The Fernandina Beach Harbor Marina and public boat ramp downtown closed in late November 2018. A long-awaited marina makeover is underway during 2019.
As of this writing (February 2019), if all goes as scheduled, the anticipated marina reopening is possibly by late summer 2019. UPDATE: Delayed, new opening target month is MARCH 2020.
For those who have not had the opportunity to see what’s going on at the riverfront, take a look at photo gallery below. These photos were taken on various dates, capturing scenes of the marina as work is underway.
The south basin boats are gone and the southern wave attenuator (the outer, most western floating dock) was removed. A large crane and barge arrived and sections of docks have been removed.
For those less familiar, the Southern basin is on the left side of Brett’s Waterway Cafe when approaching the riverfront from the foot of Centre Street.
The work also involves removal of piles that held docks in place plus dredging the excessive silt that has collected since the last time the area was dredged. A crane slowly lifted and removed the piles, one by one. Watching the work provided some perspective of the extent of this job. When the site prep work is completed, marina components will be reconstructed.
The Fernandina Beach marina has been crippled for more than two years, in the aftermath of Hurricane Matthew (October 2016). Fast forward a couple of years through a complex web of issues, beyond what many could have ever imagined. These include government regulations, permitting, plus waiting for FEMA funding approval. There’s been no shortage of feelings of frustration around Fernandina. But there’s light at the end of the tunnel.
Hub of Activity
The marine/shipping/shrimping culture has been central to Fernandina’s downtown historic district. It’s the seaport aspect of this town that long ago put Fernandina on the map with its deep port.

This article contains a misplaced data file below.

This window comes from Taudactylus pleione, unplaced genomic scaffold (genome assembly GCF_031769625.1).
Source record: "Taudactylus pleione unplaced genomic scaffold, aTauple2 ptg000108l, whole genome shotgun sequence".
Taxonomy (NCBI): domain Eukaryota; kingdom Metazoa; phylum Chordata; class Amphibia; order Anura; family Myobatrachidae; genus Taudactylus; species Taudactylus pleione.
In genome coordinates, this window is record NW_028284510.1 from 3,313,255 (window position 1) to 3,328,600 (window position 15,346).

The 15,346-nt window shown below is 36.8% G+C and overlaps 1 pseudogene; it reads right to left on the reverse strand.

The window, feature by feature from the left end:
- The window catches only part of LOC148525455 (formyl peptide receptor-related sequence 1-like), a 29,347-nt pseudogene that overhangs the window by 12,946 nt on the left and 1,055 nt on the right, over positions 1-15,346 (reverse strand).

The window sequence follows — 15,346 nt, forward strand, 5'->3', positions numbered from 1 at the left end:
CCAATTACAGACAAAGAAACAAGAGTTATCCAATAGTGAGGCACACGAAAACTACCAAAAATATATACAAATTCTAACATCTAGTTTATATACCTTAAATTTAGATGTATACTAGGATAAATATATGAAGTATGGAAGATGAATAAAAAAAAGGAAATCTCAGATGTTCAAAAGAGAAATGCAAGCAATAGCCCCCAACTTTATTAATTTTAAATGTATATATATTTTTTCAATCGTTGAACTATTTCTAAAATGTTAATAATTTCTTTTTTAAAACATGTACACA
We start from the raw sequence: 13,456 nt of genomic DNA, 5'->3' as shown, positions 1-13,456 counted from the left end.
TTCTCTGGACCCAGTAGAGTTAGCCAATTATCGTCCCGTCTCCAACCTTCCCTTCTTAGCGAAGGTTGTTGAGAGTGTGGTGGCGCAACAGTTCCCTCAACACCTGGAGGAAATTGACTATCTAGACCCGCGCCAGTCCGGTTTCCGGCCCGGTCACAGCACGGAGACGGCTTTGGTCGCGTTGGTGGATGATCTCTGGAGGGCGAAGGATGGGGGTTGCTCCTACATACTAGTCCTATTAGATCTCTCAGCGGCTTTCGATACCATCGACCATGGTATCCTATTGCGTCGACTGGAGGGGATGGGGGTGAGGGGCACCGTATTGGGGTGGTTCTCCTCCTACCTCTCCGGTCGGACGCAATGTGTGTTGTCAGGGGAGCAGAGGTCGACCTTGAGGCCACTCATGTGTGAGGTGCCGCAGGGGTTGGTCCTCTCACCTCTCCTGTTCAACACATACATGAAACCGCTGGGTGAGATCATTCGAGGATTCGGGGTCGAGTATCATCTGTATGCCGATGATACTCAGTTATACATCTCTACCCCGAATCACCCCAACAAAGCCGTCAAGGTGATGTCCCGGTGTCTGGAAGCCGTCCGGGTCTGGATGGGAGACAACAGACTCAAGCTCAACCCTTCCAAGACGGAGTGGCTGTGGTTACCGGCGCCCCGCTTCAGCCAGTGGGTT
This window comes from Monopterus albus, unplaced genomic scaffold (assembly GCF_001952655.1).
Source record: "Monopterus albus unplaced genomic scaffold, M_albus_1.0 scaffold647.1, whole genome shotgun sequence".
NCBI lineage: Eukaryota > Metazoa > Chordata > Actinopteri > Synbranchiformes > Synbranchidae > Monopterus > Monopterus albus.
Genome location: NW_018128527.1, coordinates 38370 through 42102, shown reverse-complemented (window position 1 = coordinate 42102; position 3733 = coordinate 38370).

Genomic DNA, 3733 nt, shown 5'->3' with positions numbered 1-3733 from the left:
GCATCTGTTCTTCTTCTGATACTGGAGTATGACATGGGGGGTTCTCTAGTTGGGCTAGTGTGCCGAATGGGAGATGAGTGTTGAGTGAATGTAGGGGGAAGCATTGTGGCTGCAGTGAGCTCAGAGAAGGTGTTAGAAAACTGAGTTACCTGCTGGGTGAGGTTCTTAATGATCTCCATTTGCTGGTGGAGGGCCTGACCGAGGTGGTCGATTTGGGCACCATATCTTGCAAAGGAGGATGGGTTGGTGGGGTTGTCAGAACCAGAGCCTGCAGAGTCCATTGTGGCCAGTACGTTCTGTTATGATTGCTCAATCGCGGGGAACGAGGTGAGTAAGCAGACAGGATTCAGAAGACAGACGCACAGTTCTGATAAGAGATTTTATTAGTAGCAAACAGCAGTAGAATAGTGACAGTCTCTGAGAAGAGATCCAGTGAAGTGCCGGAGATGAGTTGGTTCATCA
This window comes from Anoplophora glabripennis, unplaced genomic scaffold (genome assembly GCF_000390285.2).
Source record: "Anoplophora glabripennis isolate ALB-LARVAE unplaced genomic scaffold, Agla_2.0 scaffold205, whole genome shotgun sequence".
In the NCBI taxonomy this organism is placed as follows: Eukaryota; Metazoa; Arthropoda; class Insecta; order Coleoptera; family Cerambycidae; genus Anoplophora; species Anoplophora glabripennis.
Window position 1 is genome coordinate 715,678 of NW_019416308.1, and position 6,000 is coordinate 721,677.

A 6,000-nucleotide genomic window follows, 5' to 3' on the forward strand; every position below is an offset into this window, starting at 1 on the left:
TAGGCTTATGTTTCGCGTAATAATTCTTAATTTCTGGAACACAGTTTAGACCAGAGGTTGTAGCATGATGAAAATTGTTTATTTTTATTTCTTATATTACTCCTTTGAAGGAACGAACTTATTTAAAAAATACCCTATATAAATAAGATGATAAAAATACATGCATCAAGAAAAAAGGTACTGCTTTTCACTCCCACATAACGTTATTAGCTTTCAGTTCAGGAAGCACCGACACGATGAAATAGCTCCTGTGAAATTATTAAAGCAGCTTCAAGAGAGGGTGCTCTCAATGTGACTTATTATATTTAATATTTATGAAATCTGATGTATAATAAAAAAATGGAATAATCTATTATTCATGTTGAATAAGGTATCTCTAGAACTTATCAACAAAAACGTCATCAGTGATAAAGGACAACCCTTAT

A thriving marina has interesting activity with the comings and goings of marina patrons. Whether fishermen tending boats or pleasure cruisers arriving to refuel. Thousands of mariners each year used to stop at the marina, many coming ashore to enjoy downtown dining at Fernandina’s restaurants, or going shopping.
How much annual boat traffic formerly came through the Fernandina Harbor Marina, before the hurricane damage? Reportedly around 12,000 boats, a number that dwindled to only hundreds in the years after the hurricane.
$18.9 Million To Fix
Rebuilding the marina area is costly, reported at nearly $19 million. Subtracting FEMA reimbursement, the city’s share to fix the marina and do the maintenance dredging is reported at around $10.6 million. Fernandina’s silt issue, alone, has been an expensive, recurring problem, apart from storm damages. Some of these funds will be allotted for repairs to the northern area of the marina, as well.
The marina area docks are also well known as a popular spot to watch a beautiful sunset along the Fernandina riverfront. People used to go down the ramp to walk along the outer floating dock — wave attenuator — for a front row view of the sunset. After the hurricane, the entrance to this attenuator was fenced off, blocking access to the damaged docks. Others just loved wandering this outer dock, checking out the boats or impressive, huge yachts that sometimes stop.
You can bet many people — residents, downtown brick & mortar business owners, boating tour operators, charter fishing captains and transient boaters who used to stop here on their travels — are looking forward to this riverfront revival.
Note that Amelia River Cruises’ tour boats continue to operate from the north side of Brett’s Waterway Cafe (pictured above). The Greyfield Inn’s private ferry that transports the inn’s guests to Cumberland Island (the Lucy R. Ferguson), also departs/arrives on the north side of the marina. A bit north of this dock area, a dilapidated waterfront building has been demolished at 101 North Front Street.
No Fuel Since 2016
No fuel has been available for boaters at the downtown marina since the October 2016 hurricane struck. The fuel station is located in the northern basin. The status of the marina’s northern attenuator remains under review by the US Army Corps of Engineers.
UPDATE: The city of Fernandina did finally get permission (late March 2019), to go ahead with repairs for the fuel station and northern attenuator. The cost and design is reportedly under review. The job bids are due in early June 2019.
When the project is finally all completed and fuel is flowing once again, the Fernandina Harbor Marina’s revival will surely be celebrated.
Also see the Fernandina Harbor Marina’s “Proposed Basin Configuration” published January 10, 2019 at the city’s website.